year and receive LIBOR on $1 million. The forward LIBOR rate (annually compounded) for

the third year is 5.5%.

The 3-year risk-free interest rate is 3.7% with continuous compounding. From equation

(4.10), the value of the FRA is therefore

[1, 000, 000 �(0.055 - 0.05) �1]e -0.037�3 = 4, 474.69

or $4,474.69.

Problem 4.16.

A 10-year, 8% Treasury coupon bond currently sells for $90. A 10-year, 4% coupon Treasury

bond currently sells for $80. What is the 10-year zero rate? (Hint: Consider taking a long

position in two of the 4% coupon bonds and a short position in one of the 8% coupon bonds.)

Taking a long position in two of the 4% coupon bonds and a short position in one of the 8%

coupon bonds leads to the following cash flows

Year 0: 90 − 2×80 = −70

Year 10: 200 – 100 = 100

because the coupons cancel out. $100 in 10 years time is equivalent to $70 today. The 10-year

rate, R, (continuously compounded) is therefore given by

100 = 70e10 R

The rate is

1 100

ln = 0.0357

10 70

or 3.57% per annum.

Problem 4.17.

Explain carefully why liquidity preference theory is consistent with the observation that the

term structure of interest rates tends to be upward sloping more often than it is downward

sloping.

If long-term rates were simply a reflection of expected future short-term rates, we would

expect the term structure to be downward sloping as often as it is upward sloping. (This is

based on the assumption that half of the time investors expect rates to increase and half of the

time investors expect rates to decrease). Liquidity preference theory argues that long term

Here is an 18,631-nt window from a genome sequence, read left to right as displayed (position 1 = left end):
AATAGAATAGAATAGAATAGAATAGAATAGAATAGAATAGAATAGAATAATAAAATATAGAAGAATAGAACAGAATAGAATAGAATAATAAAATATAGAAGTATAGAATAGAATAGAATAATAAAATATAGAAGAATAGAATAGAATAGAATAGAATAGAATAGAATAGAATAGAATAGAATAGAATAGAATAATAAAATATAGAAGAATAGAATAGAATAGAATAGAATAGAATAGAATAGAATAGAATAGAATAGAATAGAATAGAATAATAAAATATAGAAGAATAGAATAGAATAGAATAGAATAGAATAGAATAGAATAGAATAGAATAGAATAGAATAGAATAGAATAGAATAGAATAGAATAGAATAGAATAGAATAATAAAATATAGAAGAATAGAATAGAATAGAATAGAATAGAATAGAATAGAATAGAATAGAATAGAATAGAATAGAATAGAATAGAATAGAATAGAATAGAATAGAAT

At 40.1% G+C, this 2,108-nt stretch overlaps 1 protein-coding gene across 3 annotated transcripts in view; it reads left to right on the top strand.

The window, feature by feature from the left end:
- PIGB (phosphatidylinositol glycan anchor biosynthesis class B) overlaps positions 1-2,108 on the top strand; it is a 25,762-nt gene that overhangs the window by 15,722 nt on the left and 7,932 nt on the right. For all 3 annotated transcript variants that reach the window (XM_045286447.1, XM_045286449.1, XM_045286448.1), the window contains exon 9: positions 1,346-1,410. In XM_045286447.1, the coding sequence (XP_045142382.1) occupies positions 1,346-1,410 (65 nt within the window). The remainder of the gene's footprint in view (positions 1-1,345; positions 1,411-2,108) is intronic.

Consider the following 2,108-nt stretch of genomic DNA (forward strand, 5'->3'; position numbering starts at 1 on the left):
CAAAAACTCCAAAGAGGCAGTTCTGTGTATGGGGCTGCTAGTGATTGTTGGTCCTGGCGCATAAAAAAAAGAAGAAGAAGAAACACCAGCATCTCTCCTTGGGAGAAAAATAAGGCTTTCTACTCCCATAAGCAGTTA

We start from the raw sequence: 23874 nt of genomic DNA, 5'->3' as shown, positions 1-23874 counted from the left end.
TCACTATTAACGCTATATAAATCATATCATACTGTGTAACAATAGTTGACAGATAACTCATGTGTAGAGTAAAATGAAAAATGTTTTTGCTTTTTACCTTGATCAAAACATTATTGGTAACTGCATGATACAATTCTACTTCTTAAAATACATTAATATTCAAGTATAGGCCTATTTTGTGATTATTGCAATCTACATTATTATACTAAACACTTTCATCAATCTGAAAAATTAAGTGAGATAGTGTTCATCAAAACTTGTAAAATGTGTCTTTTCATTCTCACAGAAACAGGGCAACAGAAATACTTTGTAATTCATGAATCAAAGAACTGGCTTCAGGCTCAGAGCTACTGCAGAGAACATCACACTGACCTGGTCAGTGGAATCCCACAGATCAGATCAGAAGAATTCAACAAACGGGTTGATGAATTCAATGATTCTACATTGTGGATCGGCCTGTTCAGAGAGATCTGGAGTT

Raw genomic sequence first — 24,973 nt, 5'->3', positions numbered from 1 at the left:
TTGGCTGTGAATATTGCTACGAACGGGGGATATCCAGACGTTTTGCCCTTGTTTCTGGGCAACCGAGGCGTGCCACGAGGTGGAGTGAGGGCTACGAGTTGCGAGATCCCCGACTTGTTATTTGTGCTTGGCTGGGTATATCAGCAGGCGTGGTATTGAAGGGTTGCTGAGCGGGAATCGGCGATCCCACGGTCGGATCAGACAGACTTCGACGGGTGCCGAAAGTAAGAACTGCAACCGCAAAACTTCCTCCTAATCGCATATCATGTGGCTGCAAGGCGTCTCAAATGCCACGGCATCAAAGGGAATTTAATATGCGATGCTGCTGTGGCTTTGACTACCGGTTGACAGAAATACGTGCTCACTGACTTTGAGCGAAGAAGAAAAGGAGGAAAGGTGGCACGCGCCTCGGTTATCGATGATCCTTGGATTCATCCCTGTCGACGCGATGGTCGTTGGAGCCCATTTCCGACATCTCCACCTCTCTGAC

rates are high relative to expected future short-term rates. This means that the term structure

should be upward sloping more often than it is downward sloping.

Problem 4.18.

“When the zero curve is upward sloping, the zero rate for a particular maturity is greater

than the par yield for that maturity. When the zero curve is downward sloping the reverse is

true.” Explain why this is so.

The par yield is the yield on a coupon-bearing bond. The zero rate is the yield on a zero-

coupon bond. When the yield curve is upward sloping, the yield on an N-year coupon-bearing

bond is less than the yield on an N-year zero-coupon bond. This is because the coupons are

discounted at a lower rate than the N-year rate and drag the yield down below this rate.

Similarly, when the yield curve is downward sloping, the yield on an N-year coupon bearing

bond is higher than the yield on an N-year zero-coupon bond.

Problem 4.19.

Why are U.S. Treasury rates significantly lower than other rates that are close to risk free?

1. The amount of capital a bank is required to hold to support an investment in Treasury bills

and bonds is zero whereas capital is required to support a similar investment in other

very-low-risk instruments.

2. In the United States, Treasury instruments are given a favorable tax treatment compared

with most other fixed-income investments because they are not taxed at the state level.

Problem 4.20.

Why does a loan in the repo market involve very little credit risk?

A repo is a contract where an investment dealer who owns securities agrees to sell them to

another company now and buy them back later at a slightly higher price. The other company

is providing a loan to the investment dealer. This loan involves very little credit risk. If the

borrower does not honor the agreement, the lending company simply keeps the securities. If

the lending company does not keep to its side of the agreement, the original owner of the